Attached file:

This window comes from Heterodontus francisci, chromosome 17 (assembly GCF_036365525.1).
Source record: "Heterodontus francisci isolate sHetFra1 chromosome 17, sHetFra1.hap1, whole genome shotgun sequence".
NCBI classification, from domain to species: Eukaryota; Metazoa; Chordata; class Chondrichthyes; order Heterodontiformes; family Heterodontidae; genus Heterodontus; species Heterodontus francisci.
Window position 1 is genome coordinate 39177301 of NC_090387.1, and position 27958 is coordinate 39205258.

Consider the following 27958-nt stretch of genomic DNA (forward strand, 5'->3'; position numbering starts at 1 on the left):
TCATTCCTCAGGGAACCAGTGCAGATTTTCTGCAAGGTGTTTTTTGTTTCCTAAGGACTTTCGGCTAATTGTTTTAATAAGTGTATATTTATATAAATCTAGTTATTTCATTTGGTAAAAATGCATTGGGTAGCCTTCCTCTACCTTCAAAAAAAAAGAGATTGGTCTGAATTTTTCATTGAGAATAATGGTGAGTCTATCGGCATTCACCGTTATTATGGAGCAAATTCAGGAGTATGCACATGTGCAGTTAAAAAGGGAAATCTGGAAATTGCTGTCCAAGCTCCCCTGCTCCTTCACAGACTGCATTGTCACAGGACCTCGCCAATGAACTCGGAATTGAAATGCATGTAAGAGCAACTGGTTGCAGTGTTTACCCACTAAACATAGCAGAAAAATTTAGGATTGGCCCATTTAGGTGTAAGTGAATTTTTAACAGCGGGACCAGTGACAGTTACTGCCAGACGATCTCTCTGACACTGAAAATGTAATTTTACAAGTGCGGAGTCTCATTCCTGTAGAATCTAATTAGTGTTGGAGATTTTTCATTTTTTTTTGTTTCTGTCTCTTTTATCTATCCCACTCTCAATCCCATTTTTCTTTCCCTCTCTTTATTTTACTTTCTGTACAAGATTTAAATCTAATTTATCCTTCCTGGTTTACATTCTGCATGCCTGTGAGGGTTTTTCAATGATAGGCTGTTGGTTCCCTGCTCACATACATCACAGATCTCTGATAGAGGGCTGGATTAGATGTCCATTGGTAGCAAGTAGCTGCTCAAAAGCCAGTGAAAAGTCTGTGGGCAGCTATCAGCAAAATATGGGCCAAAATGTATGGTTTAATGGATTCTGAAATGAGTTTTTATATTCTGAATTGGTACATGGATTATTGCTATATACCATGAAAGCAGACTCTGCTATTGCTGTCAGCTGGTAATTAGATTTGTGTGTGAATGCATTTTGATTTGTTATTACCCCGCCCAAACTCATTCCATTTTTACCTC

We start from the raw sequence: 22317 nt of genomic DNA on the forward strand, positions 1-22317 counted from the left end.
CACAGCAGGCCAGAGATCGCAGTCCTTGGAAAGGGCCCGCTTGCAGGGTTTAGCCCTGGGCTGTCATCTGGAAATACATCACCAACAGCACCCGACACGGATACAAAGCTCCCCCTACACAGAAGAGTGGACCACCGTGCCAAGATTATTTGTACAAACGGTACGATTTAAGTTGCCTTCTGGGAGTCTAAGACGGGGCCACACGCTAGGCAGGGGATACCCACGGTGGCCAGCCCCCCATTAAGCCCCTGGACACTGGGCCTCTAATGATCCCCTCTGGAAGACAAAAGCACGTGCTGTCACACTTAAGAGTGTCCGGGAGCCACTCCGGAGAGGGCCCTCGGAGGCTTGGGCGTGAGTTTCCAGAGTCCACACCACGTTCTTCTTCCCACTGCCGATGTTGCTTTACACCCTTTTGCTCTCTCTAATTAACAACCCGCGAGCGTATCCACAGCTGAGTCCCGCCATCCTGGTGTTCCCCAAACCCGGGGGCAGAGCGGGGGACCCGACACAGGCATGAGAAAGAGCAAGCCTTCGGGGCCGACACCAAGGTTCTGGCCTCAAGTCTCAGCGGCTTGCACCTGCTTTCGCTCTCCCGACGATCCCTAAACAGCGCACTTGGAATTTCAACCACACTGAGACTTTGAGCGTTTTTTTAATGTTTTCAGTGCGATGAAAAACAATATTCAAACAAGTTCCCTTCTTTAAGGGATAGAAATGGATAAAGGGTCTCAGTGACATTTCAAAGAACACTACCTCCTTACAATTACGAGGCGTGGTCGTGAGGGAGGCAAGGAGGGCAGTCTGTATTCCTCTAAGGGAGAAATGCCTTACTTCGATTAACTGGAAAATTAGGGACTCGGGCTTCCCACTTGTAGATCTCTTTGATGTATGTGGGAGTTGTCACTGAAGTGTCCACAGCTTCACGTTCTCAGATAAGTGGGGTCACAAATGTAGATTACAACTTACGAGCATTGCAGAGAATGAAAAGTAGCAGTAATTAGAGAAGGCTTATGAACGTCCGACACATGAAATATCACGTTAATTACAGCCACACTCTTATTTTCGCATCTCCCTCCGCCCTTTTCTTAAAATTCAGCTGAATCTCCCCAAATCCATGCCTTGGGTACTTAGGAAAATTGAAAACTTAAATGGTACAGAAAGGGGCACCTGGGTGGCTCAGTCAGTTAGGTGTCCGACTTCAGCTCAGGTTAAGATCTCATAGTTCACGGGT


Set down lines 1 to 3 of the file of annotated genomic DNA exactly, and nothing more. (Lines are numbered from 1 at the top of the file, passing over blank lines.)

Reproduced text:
This window comes from Heterodontus francisci, chromosome 17 (assembly GCF_036365525.1).
Source record: "Heterodontus francisci isolate sHetFra1 chromosome 17, sHetFra1.hap1, whole genome shotgun sequence".
NCBI classification, from domain to species: Eukaryota; Metazoa; Chordata; class Chondrichthyes; order Heterodontiformes; family Heterodontidae; genus Heterodontus; species Heterodontus francisci.